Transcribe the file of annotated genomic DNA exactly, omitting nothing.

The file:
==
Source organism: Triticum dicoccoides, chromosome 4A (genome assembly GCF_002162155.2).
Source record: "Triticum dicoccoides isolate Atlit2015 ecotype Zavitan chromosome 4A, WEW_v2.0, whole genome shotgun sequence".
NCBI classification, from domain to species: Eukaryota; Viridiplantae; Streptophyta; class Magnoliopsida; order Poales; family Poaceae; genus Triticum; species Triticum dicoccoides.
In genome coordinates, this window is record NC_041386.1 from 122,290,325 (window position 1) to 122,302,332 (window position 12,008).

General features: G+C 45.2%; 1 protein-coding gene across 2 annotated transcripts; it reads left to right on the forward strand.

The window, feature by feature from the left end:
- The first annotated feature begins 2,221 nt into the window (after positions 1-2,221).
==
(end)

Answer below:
Source organism: Triticum dicoccoides, chromosome 4A (genome assembly GCF_002162155.2).
Source record: "Triticum dicoccoides isolate Atlit2015 ecotype Zavitan chromosome 4A, WEW_v2.0, whole genome shotgun sequence".
NCBI classification, from domain to species: Eukaryota; Viridiplantae; Streptophyta; class Magnoliopsida; order Poales; family Poaceae; genus Triticum; species Triticum dicoccoides.
In genome coordinates, this window is record NC_041386.1 from 122,290,325 (window position 1) to 122,302,332 (window position 12,008).

General features: G+C 45.2%; 1 protein-coding gene across 2 annotated transcripts; it reads left to right on the forward strand.

The window, feature by feature from the left end:
- The first annotated feature begins 2,221 nt into the window (after positions 1-2,221).